The name Jude, comes from the Hebrew word meaning, "I will praise the Lord." There is little description of Jude in the bible. Jude is listed in the gospel of Luke as the son of James and as being one of the twelve apostles. Jude is not the same person as Judas Iscariot, the disciple who betrayed Jesus. Now the gospels of Matthew and Mark do not list Jude as one of the twelve apostles but rather Thaddeus. Thus, it had been assumed that Jude's surname is Thaddeus and therefore our patron saint is named, Jude Thaddeus. Other than being listed as one of the twelve apostles, Jude is recorded as being at the last supper, and as praying in the upper room with the other apostles after Jesus' resurrection. Most biblical scholars would say that St. Jude the apostle is not the same person as the author of the epistle of Jude found in the Christian Scriptures. So, what is known about St. Jude comes from sources outside the bible. It is difficult to determine which written accounts of Jude are accurate and which are legend. Perhaps the most widely held account was recorded by the distinguished church historian, Eusebius, during the forth century. The story goes something like this.
King Abgar Ukkama, a brilliant and successful monarch of Mesopotamia was dying from a terrible physical disorder which no human power could heal. Having heard about Jesus' ability to heal, the King sent Jesus a letter, begging for relief from his disease. Jesus promised that he would send one of his disciples to cure the king's disease, and at the same time to bring salvation to him and his people. After Jesus' death and resurrection, Jude Thaddeus was sent to Edessa to heal the King. After examining the king's faith (in the healing power of Jesus), Jude laid his hands on the king and healed him of his infirmities. At daybreak, king Abgar instructed his citizens to assemble and to hear the preaching of the Good News by Jude Thaddeus. It was in this manner that the gospel was spread to that area of Northern Iran.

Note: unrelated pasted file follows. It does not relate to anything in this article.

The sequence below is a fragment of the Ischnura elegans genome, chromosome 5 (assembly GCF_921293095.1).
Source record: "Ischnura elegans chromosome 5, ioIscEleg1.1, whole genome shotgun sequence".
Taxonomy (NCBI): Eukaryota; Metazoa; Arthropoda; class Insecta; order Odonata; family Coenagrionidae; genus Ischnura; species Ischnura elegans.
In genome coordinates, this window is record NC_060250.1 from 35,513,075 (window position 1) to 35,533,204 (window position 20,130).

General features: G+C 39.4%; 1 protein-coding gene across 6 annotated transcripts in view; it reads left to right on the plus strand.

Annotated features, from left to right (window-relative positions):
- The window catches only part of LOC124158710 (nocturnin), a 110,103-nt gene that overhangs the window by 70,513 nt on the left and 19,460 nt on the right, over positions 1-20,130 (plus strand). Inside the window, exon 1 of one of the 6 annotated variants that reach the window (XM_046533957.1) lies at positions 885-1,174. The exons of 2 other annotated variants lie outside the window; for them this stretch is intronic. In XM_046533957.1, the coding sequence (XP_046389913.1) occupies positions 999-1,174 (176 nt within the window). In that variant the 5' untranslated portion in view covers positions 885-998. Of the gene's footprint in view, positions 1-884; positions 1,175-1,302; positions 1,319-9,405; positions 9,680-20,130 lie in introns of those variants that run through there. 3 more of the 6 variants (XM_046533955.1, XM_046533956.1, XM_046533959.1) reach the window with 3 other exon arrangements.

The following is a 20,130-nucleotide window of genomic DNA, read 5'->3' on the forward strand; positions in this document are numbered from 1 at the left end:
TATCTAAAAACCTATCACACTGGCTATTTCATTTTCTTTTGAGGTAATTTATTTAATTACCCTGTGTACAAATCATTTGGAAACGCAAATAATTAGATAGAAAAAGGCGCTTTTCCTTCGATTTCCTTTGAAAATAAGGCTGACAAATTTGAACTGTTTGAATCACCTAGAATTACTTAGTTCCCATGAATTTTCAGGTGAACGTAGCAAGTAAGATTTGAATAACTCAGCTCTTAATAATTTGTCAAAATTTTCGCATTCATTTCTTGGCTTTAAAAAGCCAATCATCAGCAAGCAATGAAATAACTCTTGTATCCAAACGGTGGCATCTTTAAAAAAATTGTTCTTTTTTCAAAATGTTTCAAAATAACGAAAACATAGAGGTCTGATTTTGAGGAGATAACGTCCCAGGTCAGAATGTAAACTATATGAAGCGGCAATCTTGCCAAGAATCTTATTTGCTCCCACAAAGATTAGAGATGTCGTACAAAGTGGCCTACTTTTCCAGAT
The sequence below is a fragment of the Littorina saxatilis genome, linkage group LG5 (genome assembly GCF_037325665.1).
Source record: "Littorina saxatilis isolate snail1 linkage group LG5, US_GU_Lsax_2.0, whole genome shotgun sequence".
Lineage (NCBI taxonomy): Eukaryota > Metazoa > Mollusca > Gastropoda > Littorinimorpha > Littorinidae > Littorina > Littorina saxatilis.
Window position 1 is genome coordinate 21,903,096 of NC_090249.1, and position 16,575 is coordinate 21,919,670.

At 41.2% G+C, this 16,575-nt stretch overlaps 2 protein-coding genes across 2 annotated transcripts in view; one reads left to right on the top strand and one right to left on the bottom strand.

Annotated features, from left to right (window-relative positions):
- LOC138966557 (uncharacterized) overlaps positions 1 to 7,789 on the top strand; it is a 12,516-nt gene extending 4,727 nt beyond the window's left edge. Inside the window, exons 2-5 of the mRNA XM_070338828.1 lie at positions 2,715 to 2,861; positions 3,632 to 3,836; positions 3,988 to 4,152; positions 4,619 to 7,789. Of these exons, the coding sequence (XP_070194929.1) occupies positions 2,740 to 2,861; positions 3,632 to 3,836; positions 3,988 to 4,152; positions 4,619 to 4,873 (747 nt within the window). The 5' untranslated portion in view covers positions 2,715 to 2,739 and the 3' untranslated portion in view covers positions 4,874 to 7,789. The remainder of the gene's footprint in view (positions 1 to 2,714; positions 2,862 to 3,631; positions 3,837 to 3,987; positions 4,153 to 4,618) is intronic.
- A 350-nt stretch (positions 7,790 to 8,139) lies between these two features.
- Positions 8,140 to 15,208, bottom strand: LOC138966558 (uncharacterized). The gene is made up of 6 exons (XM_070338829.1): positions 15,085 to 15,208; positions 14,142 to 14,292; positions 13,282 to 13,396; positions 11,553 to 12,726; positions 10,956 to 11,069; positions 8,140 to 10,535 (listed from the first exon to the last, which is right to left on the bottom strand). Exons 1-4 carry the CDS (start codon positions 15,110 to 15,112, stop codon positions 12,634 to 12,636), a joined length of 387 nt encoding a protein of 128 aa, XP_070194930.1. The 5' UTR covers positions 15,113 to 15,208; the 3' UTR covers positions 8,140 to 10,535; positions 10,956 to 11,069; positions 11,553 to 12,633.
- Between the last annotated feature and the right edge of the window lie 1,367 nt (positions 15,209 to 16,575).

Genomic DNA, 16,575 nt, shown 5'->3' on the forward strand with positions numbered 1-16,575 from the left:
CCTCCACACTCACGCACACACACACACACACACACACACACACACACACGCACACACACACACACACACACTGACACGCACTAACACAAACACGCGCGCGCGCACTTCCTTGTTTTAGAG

There is a thirteenth century manuscript in Armenia that describes Jude's death. This manuscript records that after having won favor from King Abgar with his miracles in Edessa, the apostle pressed eastward to Armenia to the court of King Sanatrouk, son of Abgar's sister. The apostle "arrived at the king's court to preach the good news of the kingdom of heaven, and there performed miracles and cured all kinds of sicknesses. Many believed his words and were baptized, including the king's daughter. Upon learning of this, king Sanatrouk grew wrathful and sent one of his princes to murder the apostle and his own daughter. Jude was forced to climb up to a ledge raised in the midst of rock. Stretching out his arms in prayer, Jude cried: "my Savior Jesus Christ, do not abandon my diocese, do not leave the people in the errors of idolatry, but illuminate them at the filling moment in the knowledge of your faith." Then the king's men murdered Jude with a sword and buried him in the midst of an overturned rock."